Address: 10 Tuas West Road, Singapore 638377
Opening hours: Mon – Fri 8.30AM-5PM (Closed on Saturdays, Sundays, and P.H.)
Telephone: 6347 2888
4. Professor Brawn – Cosy cafe with special needs staff
Swap the rooftop bar for a quaint bistro this weekend and visit Professor Brawn – a hidden gem that’s known for its hearty and affordable Western dishes. Its two locations in the North and South are both run by people with intellectual and hearing disabilities.
Image credit: @theartfacultysg
Despite their challenges, they do whip up some of the crispiest fish and chips. Swing by for brunch and you’ll be pleasantly surprised by how juicy their steak and eggs are.
At Professor Brawn, full-time employees and trainees with disabilities work alongside more senior staff to ensure the operation runs smoothly. Riding on the success of its first outlet, the cafe opened a second one in 2018 where even more people with disabilities get to show off their cooking skills.
Full list of Professor Brawn outlets
5. Uniqlo – At least 1 staff with intellectual disabilities per outlet
Through a partnership with the APSN Delta Senior School, students with disabilities have been thriving at Uniqlo in many positions from front to back of house.
Image credit: Uniqlo Singapore
Senior year students master the basics of a retail job at a dedicated Uniqlo training space on campus prior to working at an actual store. After they become full-time employees, they’ll also find the support they need through Uniqlo’s buddy system – where they get paired with a store manager.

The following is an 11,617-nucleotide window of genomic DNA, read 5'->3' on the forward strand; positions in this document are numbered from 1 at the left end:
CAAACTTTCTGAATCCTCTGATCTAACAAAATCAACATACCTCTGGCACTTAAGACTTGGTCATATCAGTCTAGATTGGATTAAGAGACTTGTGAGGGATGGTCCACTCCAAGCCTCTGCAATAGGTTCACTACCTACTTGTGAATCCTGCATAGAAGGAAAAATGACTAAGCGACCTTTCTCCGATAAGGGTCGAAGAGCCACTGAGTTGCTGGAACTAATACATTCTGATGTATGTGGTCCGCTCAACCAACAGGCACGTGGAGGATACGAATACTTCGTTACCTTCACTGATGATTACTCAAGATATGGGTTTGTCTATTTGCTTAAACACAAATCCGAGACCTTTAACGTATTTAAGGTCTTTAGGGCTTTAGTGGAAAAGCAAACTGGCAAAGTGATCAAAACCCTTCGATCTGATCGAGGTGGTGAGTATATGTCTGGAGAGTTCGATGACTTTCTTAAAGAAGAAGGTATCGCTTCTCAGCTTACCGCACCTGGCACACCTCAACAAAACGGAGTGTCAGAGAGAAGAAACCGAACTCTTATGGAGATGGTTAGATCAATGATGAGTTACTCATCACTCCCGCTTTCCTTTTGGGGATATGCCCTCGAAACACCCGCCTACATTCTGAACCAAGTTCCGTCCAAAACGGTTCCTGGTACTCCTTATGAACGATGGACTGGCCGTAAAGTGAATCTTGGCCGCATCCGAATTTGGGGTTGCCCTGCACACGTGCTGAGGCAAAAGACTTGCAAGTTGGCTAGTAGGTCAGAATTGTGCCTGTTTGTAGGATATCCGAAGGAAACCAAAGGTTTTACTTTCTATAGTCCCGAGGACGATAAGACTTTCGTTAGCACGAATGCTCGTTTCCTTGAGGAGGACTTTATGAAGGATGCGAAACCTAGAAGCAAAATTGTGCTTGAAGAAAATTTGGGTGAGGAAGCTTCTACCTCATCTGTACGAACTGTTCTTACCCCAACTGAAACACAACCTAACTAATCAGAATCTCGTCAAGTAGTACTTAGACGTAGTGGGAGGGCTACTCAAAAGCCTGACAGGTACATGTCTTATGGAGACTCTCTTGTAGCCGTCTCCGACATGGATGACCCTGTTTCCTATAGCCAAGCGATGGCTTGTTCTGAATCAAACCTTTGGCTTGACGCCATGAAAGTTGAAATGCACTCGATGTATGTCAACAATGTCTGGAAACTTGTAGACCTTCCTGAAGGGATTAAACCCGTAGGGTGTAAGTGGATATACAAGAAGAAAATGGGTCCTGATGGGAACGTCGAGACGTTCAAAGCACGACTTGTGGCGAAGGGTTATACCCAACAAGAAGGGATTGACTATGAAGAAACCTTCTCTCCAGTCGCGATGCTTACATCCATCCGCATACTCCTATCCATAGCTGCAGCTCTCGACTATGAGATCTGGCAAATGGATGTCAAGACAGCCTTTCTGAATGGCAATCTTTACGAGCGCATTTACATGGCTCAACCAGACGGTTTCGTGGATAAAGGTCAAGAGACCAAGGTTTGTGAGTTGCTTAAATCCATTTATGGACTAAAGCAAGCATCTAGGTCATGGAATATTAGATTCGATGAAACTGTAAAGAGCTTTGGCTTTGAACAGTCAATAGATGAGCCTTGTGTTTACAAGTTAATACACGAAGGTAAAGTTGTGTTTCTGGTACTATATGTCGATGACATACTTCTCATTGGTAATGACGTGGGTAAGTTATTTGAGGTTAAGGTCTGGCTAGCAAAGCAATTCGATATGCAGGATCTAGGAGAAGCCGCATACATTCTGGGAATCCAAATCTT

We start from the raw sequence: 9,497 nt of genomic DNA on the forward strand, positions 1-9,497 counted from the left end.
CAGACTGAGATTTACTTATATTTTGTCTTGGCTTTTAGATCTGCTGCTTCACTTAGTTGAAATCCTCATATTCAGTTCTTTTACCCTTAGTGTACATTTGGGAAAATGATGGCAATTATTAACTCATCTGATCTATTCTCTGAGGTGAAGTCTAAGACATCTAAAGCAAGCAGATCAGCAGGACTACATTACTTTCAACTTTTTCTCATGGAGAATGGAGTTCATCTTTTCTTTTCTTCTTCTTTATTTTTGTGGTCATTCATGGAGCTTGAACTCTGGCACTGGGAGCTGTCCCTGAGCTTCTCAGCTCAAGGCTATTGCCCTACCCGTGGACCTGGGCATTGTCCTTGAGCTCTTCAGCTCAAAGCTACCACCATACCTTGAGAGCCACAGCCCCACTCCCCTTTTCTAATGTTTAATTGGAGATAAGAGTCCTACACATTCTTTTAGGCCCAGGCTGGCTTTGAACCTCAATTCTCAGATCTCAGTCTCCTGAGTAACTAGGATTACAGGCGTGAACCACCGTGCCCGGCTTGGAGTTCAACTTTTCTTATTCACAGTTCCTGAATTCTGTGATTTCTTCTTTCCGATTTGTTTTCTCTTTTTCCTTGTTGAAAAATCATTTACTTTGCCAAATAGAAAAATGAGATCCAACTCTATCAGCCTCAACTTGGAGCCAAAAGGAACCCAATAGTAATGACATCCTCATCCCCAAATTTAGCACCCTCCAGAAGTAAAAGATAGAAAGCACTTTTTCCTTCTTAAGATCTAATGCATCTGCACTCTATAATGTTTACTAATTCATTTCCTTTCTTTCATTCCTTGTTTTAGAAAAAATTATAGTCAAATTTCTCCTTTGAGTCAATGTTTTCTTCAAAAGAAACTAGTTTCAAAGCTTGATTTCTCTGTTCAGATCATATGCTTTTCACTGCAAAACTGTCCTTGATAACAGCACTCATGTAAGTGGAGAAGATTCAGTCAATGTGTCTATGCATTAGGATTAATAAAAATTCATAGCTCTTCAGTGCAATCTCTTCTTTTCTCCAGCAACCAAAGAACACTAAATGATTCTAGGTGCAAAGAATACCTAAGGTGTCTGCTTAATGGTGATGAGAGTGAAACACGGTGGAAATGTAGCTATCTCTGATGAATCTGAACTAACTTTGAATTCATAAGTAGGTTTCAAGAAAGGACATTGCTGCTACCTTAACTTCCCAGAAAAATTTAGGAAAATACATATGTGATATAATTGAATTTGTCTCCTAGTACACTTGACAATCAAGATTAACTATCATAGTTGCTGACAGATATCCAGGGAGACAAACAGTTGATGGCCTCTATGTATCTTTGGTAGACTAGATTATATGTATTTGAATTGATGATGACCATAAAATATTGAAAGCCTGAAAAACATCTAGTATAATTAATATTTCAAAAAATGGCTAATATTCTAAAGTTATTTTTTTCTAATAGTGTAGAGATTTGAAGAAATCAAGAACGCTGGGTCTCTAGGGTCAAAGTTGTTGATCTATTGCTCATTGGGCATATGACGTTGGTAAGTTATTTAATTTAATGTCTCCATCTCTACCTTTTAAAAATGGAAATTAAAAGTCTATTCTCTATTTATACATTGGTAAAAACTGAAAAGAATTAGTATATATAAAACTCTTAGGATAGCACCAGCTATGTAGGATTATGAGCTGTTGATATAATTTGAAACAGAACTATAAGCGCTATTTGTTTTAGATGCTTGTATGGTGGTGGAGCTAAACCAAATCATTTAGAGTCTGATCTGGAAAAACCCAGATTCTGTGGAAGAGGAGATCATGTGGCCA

As of this year, Uniqlo Singapore has over 30 employees with disabilities who perform all types of jobs, from managing the stock room and running items to serving customers.
Besides giving people job opportunities, Uniqlo also partners with Community Chest and the Asian Women’s Welfare Association to donate new clothes to underprivileged students.
Full list of Uniqlo outlets
Working towards an inclusive culture for people with special needs
In a perfect world, everyone would be able to pursue their dreams regardless of disabilities. Though we’re not quite there yet, many of these differently-abled people are going against the stereotypes by upgrading their skills – with the help of many inclusive organisations.
These businesses provide people with disabilities the opportunities to recognise their talents and apply their strengths in fields that are best suited to them. On top of that, their initiatives also pave the way for more companies to strive towards building a more accepting culture at work.
As for those of us who want to help break down stigmas, sharing stories and raising awareness are ways to build a more understanding and accepting society. To explore a wide pool of inspiring stories conveniently at one spot, check out One Story – an initiative by the National Library Board (NLB).
With stories available in our four languages – English, Chinese, Malay and Tamil – greater awareness of those with disabilities can be shed across race and language. No matter what language you wish to consume books, eBooks and even audiobooks in, you’ll be able to gain a better understanding of the less privileged community at your own pace.
Image adapted from: NLB
One of the stories in this project is Razi, written in Malay by Dr Sa’eda Buang. It draws attention to a discriminatory society with little empathy towards people with autism. It also depicts the struggles that parents of children with autism go through, and the unconditional love they have for them.
Image adapted from: NLB
Find Razi and more inspiring stories under the “One Story – the National Reading Movement” section on the NLB Mobile app.
Here’s to hoping that we can raise empathy for the handi-capable community, one story at a time.